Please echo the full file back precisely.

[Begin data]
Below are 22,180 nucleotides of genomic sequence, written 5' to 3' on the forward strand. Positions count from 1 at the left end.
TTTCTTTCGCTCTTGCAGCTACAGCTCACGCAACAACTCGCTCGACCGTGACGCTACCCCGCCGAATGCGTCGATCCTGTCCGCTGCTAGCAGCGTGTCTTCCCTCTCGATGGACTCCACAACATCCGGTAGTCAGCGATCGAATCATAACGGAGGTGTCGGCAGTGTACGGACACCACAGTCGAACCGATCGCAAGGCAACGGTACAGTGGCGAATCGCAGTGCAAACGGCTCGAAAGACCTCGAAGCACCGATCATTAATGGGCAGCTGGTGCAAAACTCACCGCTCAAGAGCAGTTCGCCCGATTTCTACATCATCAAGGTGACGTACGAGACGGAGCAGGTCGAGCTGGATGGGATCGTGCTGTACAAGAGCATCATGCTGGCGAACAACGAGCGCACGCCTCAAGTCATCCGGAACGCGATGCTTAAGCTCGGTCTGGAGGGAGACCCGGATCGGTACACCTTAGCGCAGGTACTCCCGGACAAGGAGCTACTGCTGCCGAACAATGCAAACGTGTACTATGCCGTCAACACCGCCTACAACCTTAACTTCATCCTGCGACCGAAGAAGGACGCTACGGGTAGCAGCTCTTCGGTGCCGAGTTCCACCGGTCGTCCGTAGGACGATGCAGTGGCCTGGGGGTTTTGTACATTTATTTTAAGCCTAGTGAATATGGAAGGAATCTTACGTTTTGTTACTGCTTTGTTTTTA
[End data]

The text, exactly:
Below are 22,180 nucleotides of genomic sequence, written 5' to 3' on the forward strand. Positions count from 1 at the left end.
TTTCTTTCGCTCTTGCAGCTACAGCTCACGCAACAACTCGCTCGACCGTGACGCTACCCCGCCGAATGCGTCGATCCTGTCCGCTGCTAGCAGCGTGTCTTCCCTCTCGATGGACTCCACAACATCCGGTAGTCAGCGATCGAATCATAACGGAGGTGTCGGCAGTGTACGGACACCACAGTCGAACCGATCGCAAGGCAACGGTACAGTGGCGAATCGCAGTGCAAACGGCTCGAAAGACCTCGAAGCACCGATCATTAATGGGCAGCTGGTGCAAAACTCACCGCTCAAGAGCAGTTCGCCCGATTTCTACATCATCAAGGTGACGTACGAGACGGAGCAGGTCGAGCTGGATGGGATCGTGCTGTACAAGAGCATCATGCTGGCGAACAACGAGCGCACGCCTCAAGTCATCCGGAACGCGATGCTTAAGCTCGGTCTGGAGGGAGACCCGGATCGGTACACCTTAGCGCAGGTACTCCCGGACAAGGAGCTACTGCTGCCGAACAATGCAAACGTGTACTATGCCGTCAACACCGCCTACAACCTTAACTTCATCCTGCGACCGAAGAAGGACGCTACGGGTAGCAGCTCTTCGGTGCCGAGTTCCACCGGTCGTCCGTAGGACGATGCAGTGGCCTGGGGGTTTTGTACATTTATTTTAAGCCTAGTGAATATGGAAGGAATCTTACGTTTTGTTACTGCTTTGTTTTTA